About the drop
ExOrbita presents a collection of 100 pictures made by Catarina Lente and Nicolas Joos in collaboration with AI’s.
Divided into five parts (TERRA, SUBLIMA, SOLARIS, ELECTRA and NEBULA), the "Legatum Collection" revisits the still-life genre at the dawn of the almighty AI. From the cold-sleepy landscapes of TERRA to the microscopic and hallucinated views of NEBULA, the collection invites us to remember the origin of all things through a universal, almost symbolic dimension.
One hundred pieces, twenty in each series (6000x4000px except Terra series: 6000x6000px) are authenticated as NFTs in the Ethereum blockchain.
How to acquire
On March 11, 2023 the collection of 100 1/1 pieces will be listed for public sale on the Ethereum blockchain and can be bought with the Ether (ETH) cryptocurrency. You can access the collection at Foundation marketplace website.
10% of proceeds will be donated to a non-profit organization chosen by the artists. Two pieces will be donated to the Labirinto Collection.
Selling price: 0.25 ETH
if you need assistance in purchasing NFTs, please contact us.
AI AI AI
The notion that artificial intelligence (AI) could turn evil has been discussed for decades. Movies and literature have explored this concept, and it has become a common trope in popular culture. But now, the idea that AI has become creative has sparked a new wave of anxiety. The fear of AI becoming creative is not about the machines themselves but rather the possibility of losing control over what they create.
Artists have long been revered for creating things from nothing and transforming ideas into beautiful or thought-provoking concepts. However, the notion that machines could possess these abilities raises some questions. For example, can a device ever indeed be creative? And, most importantly, should we be afraid of “massive, automated creativity on the loose”?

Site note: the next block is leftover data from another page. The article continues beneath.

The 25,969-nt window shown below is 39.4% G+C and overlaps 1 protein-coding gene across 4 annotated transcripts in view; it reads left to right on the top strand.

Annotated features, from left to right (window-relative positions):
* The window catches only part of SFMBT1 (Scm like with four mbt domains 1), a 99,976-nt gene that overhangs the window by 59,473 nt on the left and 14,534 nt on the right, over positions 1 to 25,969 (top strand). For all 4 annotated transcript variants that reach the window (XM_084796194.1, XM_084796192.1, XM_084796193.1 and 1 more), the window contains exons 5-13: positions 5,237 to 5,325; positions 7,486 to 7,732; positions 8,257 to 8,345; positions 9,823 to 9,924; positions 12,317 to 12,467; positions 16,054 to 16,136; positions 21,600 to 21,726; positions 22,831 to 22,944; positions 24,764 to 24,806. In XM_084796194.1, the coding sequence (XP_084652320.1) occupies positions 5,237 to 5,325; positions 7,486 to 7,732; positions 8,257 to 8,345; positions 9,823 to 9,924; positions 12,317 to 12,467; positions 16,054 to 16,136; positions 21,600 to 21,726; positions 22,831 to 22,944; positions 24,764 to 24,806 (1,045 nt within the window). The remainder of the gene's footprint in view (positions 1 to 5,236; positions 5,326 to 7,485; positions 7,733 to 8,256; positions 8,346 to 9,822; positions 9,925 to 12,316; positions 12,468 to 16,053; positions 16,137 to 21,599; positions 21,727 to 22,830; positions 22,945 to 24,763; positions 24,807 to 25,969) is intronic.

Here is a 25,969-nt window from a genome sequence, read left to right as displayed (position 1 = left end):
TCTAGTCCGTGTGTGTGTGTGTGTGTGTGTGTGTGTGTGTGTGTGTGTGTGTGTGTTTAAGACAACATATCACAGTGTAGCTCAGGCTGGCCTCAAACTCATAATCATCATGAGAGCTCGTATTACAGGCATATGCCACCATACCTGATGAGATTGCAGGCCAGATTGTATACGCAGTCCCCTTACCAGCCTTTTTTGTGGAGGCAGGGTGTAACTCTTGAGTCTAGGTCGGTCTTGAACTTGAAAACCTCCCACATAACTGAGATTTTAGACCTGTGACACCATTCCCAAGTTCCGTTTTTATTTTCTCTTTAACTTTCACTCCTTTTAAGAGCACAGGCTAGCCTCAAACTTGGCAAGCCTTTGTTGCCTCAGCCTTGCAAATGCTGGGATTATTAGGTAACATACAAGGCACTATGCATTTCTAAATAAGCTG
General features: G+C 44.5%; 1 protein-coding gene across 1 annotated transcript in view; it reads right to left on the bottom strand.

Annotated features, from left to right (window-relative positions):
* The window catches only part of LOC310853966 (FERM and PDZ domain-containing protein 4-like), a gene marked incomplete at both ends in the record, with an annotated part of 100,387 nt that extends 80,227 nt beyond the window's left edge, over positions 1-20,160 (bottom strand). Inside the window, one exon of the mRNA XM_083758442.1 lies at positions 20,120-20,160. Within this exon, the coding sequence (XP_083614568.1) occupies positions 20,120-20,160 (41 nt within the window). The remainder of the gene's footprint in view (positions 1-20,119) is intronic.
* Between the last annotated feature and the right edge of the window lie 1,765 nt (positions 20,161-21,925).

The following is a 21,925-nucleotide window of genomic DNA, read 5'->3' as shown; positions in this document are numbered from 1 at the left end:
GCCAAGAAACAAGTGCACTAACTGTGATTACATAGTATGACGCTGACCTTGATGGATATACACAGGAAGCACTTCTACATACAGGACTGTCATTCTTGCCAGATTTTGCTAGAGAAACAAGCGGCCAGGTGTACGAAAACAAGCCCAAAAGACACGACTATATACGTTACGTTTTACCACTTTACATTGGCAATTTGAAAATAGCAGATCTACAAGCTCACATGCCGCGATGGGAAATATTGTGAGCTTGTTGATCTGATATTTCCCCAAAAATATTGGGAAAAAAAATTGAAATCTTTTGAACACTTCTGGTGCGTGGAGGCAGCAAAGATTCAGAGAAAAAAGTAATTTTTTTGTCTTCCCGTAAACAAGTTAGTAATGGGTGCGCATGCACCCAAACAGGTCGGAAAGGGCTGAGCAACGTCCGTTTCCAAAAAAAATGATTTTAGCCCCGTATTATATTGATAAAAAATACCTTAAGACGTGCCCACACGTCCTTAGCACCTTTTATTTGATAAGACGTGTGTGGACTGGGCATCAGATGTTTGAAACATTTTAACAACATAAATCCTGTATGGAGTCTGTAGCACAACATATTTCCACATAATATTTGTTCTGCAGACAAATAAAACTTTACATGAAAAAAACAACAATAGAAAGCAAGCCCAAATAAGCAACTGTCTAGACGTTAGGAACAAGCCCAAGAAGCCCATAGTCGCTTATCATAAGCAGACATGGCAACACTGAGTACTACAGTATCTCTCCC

Catarina Lente and Nicolas Joos, with their Legatum Collection, invite us to re-examine our conceptions of authorship and aesthetics. The possibility of redefining the idea of authorship for synthetic art and acknowledging the creativity of machines remains a debatable issue. It is also true that human artists are involved in the creation of the algorithms themselves and in the selection and curation of the final images. However, this does not eliminate the uncanny feeling that this type of art produces.
The aesthetics of synthetic art are sometimes disturbing. These still-life images created by artificial intelligence make us wonder about the essence of beauty itself. If a machine can create indistinguishable pictures from photographs, what does that say about the nature of beauty and the human perception of it? Are our standards for aesthetic value changing in response to the rise of synthetic art?
Legatum Collection is the work of two human beings collaborating with a soulless algorithm fed on a vast database of real-life objects and environments to create hauntingly realistic compositions that mimic the look and feel of actual photographs or paintings. These images are so eerily lifelike that it is difficult to distinguish them from reality. Are some of them real? Are some of them purely artificial?
Another question that immediately arises is one of authorship. The algorithm may be doing something creative, but it’s simply following pre-programmed rules and parameters. The algorithm does not consciously choose which objects to include in its compositions or decide how to arrange them in the frame. So who (or what) is the artist?
As we continue to grapple with these questions, one thing is sure: the future of art is being transformed by the interaction between humans and machines, and we must remain open-eyed about the wonders and unexpected consequences that this will bring.
Text by Tales Tommasini and AI